Replacing A Broken Baluster: A Step By Step Guide
Aside from making a stair climb easier and safer, a handsome and sturdy banister (handrail and balusters) can be a decorative centerpiece in any home with stairs.
Think about it. Consider the classic movie, Gone With The Wind. Scarlet O’Hara would not have appeared nearly as stunning as she descended the grand staircase at Tara had it contained anything less than the elaborate balustrade. Not to mention that she may never have made it safely to the bottom of the steps to greet Rhett had the banister not been in tip-top shape.
Sturdy spells safety when it comes to a banister. A wobbly handrail and/or loose or broken balusters can be the cause of a nasty fall. Thus, enough can’t be said for the importance of a study banister.
A dress shirt gets it stiffness from starch. When it comes to a banister, it is the newel posts that give it its strength and rigidity. The newel posts are anchored to the stair framing. More often than not, this anchoring system is concealed below the decorative elements of the stairs. The handrail attaches to the newel posts and the balusters (spindles) are attached to the underside of the handrail. Balusters are usually housed or stub tenoned into the underside of the handrail and into the edge of a closed-stringer or an open-stringer stair. Sometimes they are simply butt-joined and secured with nails or are housed at the bottom but nailed at the top.
Strengthening a wobbly banister can be a major undertaking, especially if there is no access below or if the stairs are carpeted. Due to its complexity, this may be a job that is best left to a finish carpenter. On the other hand, replacing a broken baluster is a task that can be accomplished in short order by most do-it-yourselfers.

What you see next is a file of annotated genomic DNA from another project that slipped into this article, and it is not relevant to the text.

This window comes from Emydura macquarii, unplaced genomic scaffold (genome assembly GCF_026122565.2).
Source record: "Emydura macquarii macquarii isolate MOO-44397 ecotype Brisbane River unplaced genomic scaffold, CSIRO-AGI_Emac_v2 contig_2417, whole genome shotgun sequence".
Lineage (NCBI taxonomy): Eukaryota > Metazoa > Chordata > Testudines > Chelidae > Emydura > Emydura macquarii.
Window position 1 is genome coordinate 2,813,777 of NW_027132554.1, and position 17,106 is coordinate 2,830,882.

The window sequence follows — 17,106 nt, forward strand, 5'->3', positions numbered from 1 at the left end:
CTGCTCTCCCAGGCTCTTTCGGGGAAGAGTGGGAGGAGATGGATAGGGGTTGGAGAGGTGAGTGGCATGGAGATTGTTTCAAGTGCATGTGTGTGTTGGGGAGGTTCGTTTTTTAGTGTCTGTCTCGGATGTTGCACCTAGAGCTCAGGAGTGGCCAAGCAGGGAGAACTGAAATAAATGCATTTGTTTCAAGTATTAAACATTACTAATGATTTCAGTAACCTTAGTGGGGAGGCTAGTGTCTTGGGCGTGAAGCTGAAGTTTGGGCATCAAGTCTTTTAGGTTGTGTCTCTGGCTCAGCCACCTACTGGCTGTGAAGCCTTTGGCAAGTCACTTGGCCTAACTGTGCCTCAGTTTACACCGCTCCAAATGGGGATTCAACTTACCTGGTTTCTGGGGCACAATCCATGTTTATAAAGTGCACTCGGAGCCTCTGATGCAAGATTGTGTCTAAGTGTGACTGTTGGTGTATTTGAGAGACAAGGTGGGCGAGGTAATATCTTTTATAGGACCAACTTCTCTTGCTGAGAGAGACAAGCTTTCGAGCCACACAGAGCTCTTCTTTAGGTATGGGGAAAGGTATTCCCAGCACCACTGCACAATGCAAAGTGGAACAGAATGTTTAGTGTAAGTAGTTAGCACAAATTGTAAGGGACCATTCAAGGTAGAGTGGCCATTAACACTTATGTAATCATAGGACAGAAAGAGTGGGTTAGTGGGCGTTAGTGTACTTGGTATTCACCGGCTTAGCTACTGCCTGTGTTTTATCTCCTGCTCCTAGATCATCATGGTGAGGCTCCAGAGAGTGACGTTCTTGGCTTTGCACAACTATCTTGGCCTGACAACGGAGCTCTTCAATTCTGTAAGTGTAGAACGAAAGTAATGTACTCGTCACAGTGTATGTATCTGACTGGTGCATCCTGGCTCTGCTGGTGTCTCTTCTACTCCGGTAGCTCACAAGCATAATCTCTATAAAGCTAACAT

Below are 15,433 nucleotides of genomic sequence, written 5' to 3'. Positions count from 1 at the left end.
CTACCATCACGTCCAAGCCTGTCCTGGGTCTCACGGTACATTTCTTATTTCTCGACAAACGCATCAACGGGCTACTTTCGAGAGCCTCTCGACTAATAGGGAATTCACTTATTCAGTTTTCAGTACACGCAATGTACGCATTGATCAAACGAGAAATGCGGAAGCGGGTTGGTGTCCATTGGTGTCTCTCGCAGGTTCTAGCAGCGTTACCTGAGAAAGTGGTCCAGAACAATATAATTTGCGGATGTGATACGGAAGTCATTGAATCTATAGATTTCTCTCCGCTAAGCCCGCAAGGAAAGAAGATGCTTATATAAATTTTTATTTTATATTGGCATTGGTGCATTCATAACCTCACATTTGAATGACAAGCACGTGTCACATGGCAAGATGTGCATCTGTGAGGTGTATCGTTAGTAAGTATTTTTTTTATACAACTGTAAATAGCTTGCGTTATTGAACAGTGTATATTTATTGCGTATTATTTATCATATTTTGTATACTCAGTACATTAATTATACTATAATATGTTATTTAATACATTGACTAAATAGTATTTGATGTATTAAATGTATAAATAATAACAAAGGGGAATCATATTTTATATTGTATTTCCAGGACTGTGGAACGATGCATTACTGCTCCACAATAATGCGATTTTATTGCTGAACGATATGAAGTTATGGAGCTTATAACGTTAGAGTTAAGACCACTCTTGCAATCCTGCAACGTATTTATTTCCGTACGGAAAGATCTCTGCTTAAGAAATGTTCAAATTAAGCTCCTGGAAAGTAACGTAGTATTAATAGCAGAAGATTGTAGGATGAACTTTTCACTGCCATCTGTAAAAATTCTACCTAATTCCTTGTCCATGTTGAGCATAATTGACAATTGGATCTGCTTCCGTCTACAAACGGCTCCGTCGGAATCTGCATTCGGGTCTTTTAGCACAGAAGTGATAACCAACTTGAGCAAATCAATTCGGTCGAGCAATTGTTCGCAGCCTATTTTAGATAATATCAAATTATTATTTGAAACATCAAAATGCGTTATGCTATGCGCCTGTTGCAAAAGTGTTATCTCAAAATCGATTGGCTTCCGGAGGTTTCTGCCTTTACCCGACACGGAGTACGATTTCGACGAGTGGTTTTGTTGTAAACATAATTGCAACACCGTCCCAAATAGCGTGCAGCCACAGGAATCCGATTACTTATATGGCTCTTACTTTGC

The first step in the replacement process is to remove the broken baluster. This can be a lot like pulling teeth – depending upon how the baluster is anchored. A damaged baluster that is butt-joined and nailed can usually be knocked out by driving its top end backward and its bottom end forward. If, on the other hand, it is housed at the bottom, it can be pulled out of the housing once the top has been freed. If it is housed at both the top and bottom, the baluster must be sawed into two pieces. The pieces can then be removed with the help of a pipe wrench used to pry and twist.
Be careful not to destroy the damaged baluster while removing it since you will want to use it in your quest to find a replacement. Although your local home center may not stock a replacement, they may be able to order it for you. A lumberyard or store specializing in trim and stair parts is your best bet. If they don’t have an exact match, they can usually custom fabricate one — though you can expect to pay a lot more.
If possible, use the old baluster to measure and mark out the required length and angle of the new one. If this cannot be done, use an adjustable triangle or, by holding the new baluster against an existing, scribe a pencil line to match the existing angle. Carefully saw the new baluster and check the fit by putting it into place.
The new baluster should go in the same way that the old one was removed. A hammer, finish nails, drill with a small bit, nail set and wood glue will be needed to complete the project.
Since many balusters are constructed of hardwoods, using a drill bit that is slightly smaller than the shaft of the nail, pre drill the locations where finish nails are to be toe nailed through the baluster. This will help the nail go in easily and prevent the baluster from splitting. As an alternative, construction screws with a small finish head can also be used. In either case, the nail or screw head should be set slightly below the surface of the wood to allow for concealment using putty or wood dough.
If one of the ends of the baluster is housed, apply some wood glue to the doweled end prior to inserting it. Any excess glue that oozes out should be wiped up with a clean, damp cloth. A touch of caulking and a tad of paint or stain will give your banister a clean bill of health.
Granted your stairs may not rival those in Gone With The Wind, but, then again, when all is said and done, your house will still be standing.